The issue of marking reared its ugly head on twitter today, specifically the cost of it.
Of course, the actual cost is close to zero as the additional hours teachers spend marking are not paid as overtime, they come with the package.
But it did get me thinking about how I mark, and how little I try to do of it.
I’m a maths teacher. In secondary. This approach probably lends itself more to maths than some other subjects. So please don’t take it as a recipe for success.
Last week was a typical lesson. Top set year ten learning about surds. In particular this lesson was Rationalising the Denominator. The first part of the lesson was me showing them the three typical types of question they may see where they are required to do this. The point of this is to show them worked examples and give them clear exapmles to have in their books. By now they understand that I write things on the board in a particular way for a reason and they are happy to follow that lead. We then talk through the worked examples, interrogate them for any areas of misunderstanding or, indeed, lack of understanding where I may not have been clear. Once this section is over the class will move onto the examples I have for them to attempt. So they start.
At this point I will walk the class, moving to anyone who specifically asks for help or to anyone I know who tends to be a slow starter or who I know likes to have that confidence of me talking them through how to start (though in this group there are few of those). As I do this I can see every student in the room very quickly, and because they will tend to follow the layout I have shown in the worked example, I can quickly see if they are getting the examples right or not.
So now I know how well all the students have understood this piece of work and more importantly I will have picked up any misapprehensions they have. I will clear these for each student who raises them but if the same issue comes up with two students early on my rounds I will then stop the entire class and cover that particular issue. With this topic it was getting the expansion of the (a + √b)(a – √b) elements wrong. My assumption is that if early on two are finding that issue difficult then it is likely that others are. I obviously use my knowledge of the students in applying this ‘rule’.
At a couple of points in the lesson I will stop the class so we can check some answers and clear any issues raised by these.
By the end of the lesson the students have worked through a good number of examples and I have a good understanding of how well each of them is progressing in their understanding of the topic (this is of course an early assessment to be tested both figuratively and literally in the days and weeks ahead).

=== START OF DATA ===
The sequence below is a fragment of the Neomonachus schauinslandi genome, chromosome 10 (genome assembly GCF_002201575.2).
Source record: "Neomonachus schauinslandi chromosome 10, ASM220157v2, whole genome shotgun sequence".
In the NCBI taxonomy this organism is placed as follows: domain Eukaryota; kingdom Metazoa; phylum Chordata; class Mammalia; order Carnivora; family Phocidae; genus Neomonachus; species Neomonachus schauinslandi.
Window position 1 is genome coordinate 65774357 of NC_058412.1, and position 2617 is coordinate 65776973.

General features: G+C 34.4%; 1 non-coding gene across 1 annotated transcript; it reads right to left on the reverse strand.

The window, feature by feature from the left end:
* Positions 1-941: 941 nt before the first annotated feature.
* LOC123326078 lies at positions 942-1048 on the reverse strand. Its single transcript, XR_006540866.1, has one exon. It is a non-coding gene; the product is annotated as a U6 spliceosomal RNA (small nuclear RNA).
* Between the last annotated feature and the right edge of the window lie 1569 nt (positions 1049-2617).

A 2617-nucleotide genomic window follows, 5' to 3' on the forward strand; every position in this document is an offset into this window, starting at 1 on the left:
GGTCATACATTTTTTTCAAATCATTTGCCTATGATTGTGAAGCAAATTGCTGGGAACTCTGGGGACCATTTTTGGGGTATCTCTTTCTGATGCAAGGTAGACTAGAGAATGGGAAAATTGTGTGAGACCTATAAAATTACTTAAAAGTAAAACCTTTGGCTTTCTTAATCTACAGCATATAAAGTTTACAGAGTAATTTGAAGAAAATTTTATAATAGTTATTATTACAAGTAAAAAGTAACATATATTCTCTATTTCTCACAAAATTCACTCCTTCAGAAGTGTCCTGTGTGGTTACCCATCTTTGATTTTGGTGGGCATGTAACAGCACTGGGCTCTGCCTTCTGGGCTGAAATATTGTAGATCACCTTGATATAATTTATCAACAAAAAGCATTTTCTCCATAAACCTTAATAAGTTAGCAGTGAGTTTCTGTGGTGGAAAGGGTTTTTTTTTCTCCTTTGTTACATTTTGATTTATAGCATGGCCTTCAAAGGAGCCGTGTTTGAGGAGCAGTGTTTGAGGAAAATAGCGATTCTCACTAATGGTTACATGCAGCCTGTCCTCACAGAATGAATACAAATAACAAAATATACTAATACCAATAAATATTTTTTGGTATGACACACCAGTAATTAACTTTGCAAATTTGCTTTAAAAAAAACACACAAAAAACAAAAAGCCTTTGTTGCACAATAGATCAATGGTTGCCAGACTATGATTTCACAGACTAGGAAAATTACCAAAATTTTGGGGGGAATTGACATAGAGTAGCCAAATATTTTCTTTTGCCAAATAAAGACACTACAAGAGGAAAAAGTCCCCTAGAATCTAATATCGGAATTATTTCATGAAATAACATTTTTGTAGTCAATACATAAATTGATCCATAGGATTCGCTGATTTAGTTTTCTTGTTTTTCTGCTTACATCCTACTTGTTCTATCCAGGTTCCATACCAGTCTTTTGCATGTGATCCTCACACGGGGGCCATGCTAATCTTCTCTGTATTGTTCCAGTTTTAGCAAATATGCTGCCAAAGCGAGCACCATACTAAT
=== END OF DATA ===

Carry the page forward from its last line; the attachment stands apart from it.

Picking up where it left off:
It is at this point I ask the question about marking. What more do I learn about these students by marking each book individually for this piece of work? During the lesson I will have seen each student more than once and seen their work. Through (targeted) questioning I will have an understanding of how well they have learnt the work. Through testing during the next lesson (which in this case was in a IT room using Quizlet) I will reinforce my understanding.
As I can see it there are three reasons why I might then mark that piece of work:
- To show the students I am doing that. I do this on occasion to keep them on their toes with the layout of their work. But anything more is just a PR exercise. They know that I see their work. I do also sometimes write on it when walking the room, so I am visible in their books. We also have an end of topic notice we have to use, so that also goes in.
- To show parents their child’s work is being looked at. This can be important but I would say it is not a great reason to add to a teachers workload. I would prefer to address any issues in respect of this (i.e. parents calling to ask why their childs book hasn’t been looked at) as they arise rather than add to workload to circumvent the possibility of it.
- To show anyone else who looks at the students books that they are being regularly looked at. I would hope that the progression shown by the students through time in their books would show this. I would have through that the amount of correct examples in the books would show this. I would hope that the regularly assessed levels of the students would show this.
I do mark. I mark tests. I mark some work to ensure that my method outlined above isn’t missing anything important – a kind of QA.
This is approach is obviously easier with top sets than it is with students who struggle. Often the main thing they struggle with is consistency of layout which makes the quick look approach outlined above harder, so it is important to review books outside the lesson for these students more often.
One more thing. We have 1 hour lessons. I’m not sure the approach I take would work as well in lesson that are much shorter. I have much more time to walk the room and spend time with individual students.
Anyway, that’s how I endeavour to do it. Works for me, may not work for you.
Yet another thing. It keeps my steps up, usually around 2,000 to 2,500 per 1 hour lesson. So win-win.